In addition, Western countries need to thoroughly integrate Muslim communities that they host.
Finally, Western leaders must listen to political Islam, which entails recognising and addressing the present unequal balance of power between the West, and the Muslim and Arab world.
Antonia Porter is a project officer at the Centre for Conflict Resolution in Cape Town.
Libyan crisis raises questions over UN Security Council, writes Antonia Porter
The principles underlying South Africa's foreign policy have been debated widely recently after the country's early and strong support for UN Security Council resolutions imposing sanctions on, and authorising military action against, Muammar Gaddafi's regime in Libya, after heightened attacks by government forces on rebels there.
Pretoria joined two votes at the world body's executive: the first, UN Resolution 1970, slapped Tripoli with an arms embargo, referred its government to the International Criminal Court (ICC) in The Hague, and froze its leaders' assets; the second, UN Resolution 1973, permitted "all necessary measures" to enforce a no-fly zone and protect Libyan civilians under attack.
Many diplomats have praised the position South Africa adopted.
Thomas Wheeler, research associate at the SA Institute of International Affairs, and former chief director for global security and disarmament in the then Department for Foreign Affairs, told a meeting on the issue held by the Centre for Conflict Resolution in Cape Town last week that Pretoria's decision had contributed to an unprecedented unanimity at the recent Security Council meeting.
He said that the move could allay future criticisms of South Africa's role on the executive body that may emerge later in its present two-year term (2011/12) on the council.
However, other policy analysts have highlighted the limits that constrain South Africa's role on the council and the importance of adopting a nuanced approach that seeks to tackle conflict effectively — rather than merely grandstand under the banner of protecting human rights.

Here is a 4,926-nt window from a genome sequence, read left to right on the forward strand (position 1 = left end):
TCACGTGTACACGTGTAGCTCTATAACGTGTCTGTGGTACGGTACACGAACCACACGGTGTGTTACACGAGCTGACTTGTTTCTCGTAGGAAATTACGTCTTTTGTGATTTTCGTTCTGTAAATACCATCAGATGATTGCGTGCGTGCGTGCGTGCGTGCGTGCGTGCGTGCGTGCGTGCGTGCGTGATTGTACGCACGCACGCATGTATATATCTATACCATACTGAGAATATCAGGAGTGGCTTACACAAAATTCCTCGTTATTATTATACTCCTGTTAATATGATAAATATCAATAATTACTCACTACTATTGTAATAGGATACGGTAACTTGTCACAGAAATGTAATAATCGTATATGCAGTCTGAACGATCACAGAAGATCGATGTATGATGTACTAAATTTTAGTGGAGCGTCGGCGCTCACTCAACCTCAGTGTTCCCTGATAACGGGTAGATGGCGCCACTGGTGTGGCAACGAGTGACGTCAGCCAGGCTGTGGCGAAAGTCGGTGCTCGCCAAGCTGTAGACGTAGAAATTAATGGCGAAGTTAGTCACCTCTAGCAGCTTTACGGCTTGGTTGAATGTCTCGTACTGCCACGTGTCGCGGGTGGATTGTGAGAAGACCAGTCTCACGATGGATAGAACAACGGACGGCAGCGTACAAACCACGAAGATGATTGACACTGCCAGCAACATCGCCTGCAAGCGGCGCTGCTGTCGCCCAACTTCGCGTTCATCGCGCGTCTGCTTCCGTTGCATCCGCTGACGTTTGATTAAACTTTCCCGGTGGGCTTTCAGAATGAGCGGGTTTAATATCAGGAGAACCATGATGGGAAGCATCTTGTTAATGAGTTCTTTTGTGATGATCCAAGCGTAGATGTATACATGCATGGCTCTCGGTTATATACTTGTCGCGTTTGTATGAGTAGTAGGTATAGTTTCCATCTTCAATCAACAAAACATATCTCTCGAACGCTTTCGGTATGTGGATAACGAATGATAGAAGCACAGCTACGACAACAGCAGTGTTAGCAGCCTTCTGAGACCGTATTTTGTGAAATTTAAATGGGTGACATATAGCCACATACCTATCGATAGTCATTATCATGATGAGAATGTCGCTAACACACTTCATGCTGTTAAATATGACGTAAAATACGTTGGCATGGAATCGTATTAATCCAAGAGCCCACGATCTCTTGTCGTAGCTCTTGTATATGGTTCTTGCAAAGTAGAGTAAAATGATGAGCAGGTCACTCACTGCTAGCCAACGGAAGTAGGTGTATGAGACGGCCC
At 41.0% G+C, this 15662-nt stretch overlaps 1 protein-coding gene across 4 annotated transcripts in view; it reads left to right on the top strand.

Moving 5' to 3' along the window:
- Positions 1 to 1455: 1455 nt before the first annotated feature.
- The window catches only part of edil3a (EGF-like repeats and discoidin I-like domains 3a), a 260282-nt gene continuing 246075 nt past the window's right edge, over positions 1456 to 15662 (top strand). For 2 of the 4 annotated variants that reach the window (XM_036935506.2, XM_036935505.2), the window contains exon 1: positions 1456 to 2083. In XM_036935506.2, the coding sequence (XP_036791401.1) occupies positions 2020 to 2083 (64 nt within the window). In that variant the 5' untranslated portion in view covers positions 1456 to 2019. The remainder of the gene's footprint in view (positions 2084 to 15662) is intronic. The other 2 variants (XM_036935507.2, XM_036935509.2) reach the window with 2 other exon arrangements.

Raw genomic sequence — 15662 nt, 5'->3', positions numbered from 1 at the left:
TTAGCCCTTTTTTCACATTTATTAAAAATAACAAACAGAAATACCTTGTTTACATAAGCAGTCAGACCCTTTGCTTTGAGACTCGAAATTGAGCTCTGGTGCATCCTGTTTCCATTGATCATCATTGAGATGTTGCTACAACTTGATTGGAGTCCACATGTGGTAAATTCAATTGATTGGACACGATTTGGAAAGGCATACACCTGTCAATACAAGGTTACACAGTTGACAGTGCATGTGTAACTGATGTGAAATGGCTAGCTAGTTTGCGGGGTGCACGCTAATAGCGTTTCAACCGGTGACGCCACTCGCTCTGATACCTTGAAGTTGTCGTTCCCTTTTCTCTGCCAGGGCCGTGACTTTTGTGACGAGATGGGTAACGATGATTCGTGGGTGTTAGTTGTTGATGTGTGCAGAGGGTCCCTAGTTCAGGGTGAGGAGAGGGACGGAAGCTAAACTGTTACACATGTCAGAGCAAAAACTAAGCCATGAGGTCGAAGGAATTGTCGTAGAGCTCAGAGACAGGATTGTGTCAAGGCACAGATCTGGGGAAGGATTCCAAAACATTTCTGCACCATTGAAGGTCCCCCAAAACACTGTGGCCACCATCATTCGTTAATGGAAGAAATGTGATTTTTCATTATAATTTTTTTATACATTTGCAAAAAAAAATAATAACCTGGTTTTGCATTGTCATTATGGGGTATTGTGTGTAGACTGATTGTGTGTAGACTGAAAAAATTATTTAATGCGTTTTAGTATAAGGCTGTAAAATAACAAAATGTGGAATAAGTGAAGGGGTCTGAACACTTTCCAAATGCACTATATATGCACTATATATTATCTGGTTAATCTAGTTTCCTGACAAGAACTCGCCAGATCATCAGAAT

While acknowledging the importance of the recent Security Council decision on Libya, Dumisani Kumalo, CEO of the Thabo Mbeki Foundation and former South African permanent representative to the UN, cautioned the Cape Town meeting that, regardless of the resolution, "Gaddafi is still killing people".
Kumalo emphasised that the Security Council will face a challenging term — highlighting what he described as the prospect of civil war in Ivory Coast — and defended decisions made by South Africa during its previous two-year term (2007/08), when it controversially opposed proposed sanctions on the military junta in Burma/Myanmar and President Robert Mugabe's government in Zimbabwe.
The past and present decisions made by Pretoria at the UN Security Council have raised key questions about South Africa's foreign policy: when to support intervention in another country and when to oppose it; when to focus on human rights issues; and when to promote solidarity between developing countries in the face of fundamentally unequal global power relations.
Kumalo maintained that the South African vetoes in 2007 and 2008 simply reflected the positions of the South African people and government.
Acknowledging the importance of human rights, but not its precedence over other constitutional values, Kumalo argued that the cases of Myanmar and Zimbabwe should simply have been dealt with in different forums such as the UN Human Rights Council.
In relation to South Africa's northern neighbour, he added that "the solution lies among the people of Zimbabwe".